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Jail, court system cope with COVID aftermath

As the rest of the community begins to return to something approaching “normal,” the situation inside the Jackson County Jail is still stuck in a pandemic time warp. The closing of courtrooms during the height of the pandemic forced delays in trials. Those have resumed now, but the backlog means defendants charged with serious crimes are still behind bars, in some cases years after their arrests.

An outdated and undersized jail that was continuously overcrowded before COVID-19 is even more inadequate now. Of 261 people in the jail last week, 117 were facing Measure 11 charges — serious crimes that include murder, assault, sex offenses, robbery and arson and carry mandatory minimum sentences.

The seriousness of the charges mean those inmates cannot be released pending trial. So they sit in a jail that was never designed for long-term incarceration. And those newly arrested for property crimes such as burglary and theft are released almost immediately because there is no room to house them in jail.

Normally, people sentenced to less than a year behind bars serve their time in the county jail, while those sentenced to more than a year go to state prison.

Last week, only two jail inmates were serving a sentence. All the rest were either waiting for trial or jailed for violating terms of their parole or probation.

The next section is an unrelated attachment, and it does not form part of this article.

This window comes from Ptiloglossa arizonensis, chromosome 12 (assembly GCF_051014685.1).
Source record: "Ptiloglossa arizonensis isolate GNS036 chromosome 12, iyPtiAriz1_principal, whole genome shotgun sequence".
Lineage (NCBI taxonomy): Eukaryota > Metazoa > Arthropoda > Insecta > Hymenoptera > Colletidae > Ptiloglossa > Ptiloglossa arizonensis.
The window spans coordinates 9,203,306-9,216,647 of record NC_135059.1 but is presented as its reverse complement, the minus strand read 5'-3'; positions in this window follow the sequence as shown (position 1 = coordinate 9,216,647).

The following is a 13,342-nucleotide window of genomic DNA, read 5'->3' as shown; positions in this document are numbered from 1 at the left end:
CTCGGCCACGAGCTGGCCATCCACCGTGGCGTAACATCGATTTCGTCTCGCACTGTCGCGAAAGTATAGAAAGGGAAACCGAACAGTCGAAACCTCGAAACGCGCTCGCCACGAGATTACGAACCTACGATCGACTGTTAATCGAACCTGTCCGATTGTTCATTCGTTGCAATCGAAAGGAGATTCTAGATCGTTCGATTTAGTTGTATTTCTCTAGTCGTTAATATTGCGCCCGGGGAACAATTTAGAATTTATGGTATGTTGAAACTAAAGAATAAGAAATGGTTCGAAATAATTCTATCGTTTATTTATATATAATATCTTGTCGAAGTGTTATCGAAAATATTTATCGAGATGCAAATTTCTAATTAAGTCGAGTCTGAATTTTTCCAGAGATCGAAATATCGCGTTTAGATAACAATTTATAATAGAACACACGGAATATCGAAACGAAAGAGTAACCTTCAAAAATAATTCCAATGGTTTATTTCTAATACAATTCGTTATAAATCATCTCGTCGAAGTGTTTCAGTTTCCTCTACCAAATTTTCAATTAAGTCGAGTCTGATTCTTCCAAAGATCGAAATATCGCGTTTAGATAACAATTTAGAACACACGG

The jail is essentially a pretrial holding facility. But it has become a long-term home for too many.

Among the Measure 11 defendants, some have been locked up for three, four or even five years — all without being convicted because they haven’t been to trial yet.

Two years ago, Jackson County voters were asked to pay higher taxes to build a new, larger jail. They overwhelmingly voted no. Many objected to spending money for incarceration rather than expanded treatment for mental health issues and alcohol and drug addiction.

Jail officials had hoped to expand those services even in the existing jail, but the need to quarantine inmates who tested positive for COVID-19 took away the needed space.

To be fair, even if voters had approved the new jail request, it wouldn’t have been built in time to avoid the effects of the pandemic. But the difficulty of coping with COVID-19 restrictions just illustrates the need for a new facility.

Another result of the pandemic trial backlog is a shortage of court-appointed defense attorneys — an issue the state must address or face the prospect of cases being dismissed because no public defenders are available to represent indigent defendants.

The Constitution guarantees criminal defendants the right to an attorney, the right to a speedy trial and the right to have their guilt or innocence decided by a jury. At this rate, Oregon is in danger of violating two out of three.